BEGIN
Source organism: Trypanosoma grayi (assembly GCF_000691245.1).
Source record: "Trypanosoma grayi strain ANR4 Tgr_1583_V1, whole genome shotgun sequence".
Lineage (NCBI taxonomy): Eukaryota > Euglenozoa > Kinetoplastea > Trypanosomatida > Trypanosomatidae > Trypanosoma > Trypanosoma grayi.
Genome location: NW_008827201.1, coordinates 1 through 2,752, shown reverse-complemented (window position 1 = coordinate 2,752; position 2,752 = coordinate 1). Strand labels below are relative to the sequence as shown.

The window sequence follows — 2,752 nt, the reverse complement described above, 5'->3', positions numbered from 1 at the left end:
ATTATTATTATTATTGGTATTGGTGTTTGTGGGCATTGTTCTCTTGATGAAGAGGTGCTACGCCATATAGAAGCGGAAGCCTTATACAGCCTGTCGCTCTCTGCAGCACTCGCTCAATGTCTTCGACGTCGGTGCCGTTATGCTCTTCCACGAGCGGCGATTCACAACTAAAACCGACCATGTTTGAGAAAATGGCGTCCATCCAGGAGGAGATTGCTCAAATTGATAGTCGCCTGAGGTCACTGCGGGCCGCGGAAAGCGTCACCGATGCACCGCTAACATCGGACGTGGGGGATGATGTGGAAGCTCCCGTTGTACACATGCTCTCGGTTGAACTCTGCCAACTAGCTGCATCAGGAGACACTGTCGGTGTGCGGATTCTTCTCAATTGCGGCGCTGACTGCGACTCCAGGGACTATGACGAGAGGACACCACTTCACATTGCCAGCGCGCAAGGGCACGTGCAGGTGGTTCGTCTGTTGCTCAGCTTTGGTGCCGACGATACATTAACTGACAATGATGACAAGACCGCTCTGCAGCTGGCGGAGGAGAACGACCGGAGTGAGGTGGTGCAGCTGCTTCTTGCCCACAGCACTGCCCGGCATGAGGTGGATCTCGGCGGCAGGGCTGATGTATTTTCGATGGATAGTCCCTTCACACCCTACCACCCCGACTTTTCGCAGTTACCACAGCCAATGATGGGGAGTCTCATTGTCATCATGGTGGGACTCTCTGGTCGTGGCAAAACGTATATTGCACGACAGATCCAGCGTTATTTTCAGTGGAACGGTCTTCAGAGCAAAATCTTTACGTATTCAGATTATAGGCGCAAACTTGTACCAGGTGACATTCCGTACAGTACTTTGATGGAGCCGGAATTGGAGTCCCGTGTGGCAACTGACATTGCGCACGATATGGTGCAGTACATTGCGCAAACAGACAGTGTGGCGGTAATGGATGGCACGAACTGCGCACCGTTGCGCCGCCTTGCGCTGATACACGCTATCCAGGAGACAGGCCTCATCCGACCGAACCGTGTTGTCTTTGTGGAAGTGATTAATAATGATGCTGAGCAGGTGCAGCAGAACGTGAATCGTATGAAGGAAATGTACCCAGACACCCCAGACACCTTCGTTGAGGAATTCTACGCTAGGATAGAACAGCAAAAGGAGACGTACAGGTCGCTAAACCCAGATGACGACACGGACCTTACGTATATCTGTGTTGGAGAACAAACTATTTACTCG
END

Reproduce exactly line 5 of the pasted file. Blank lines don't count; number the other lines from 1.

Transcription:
The window sequence follows — 2,752 nt, the reverse complement described above, 5'->3', positions numbered from 1 at the left end: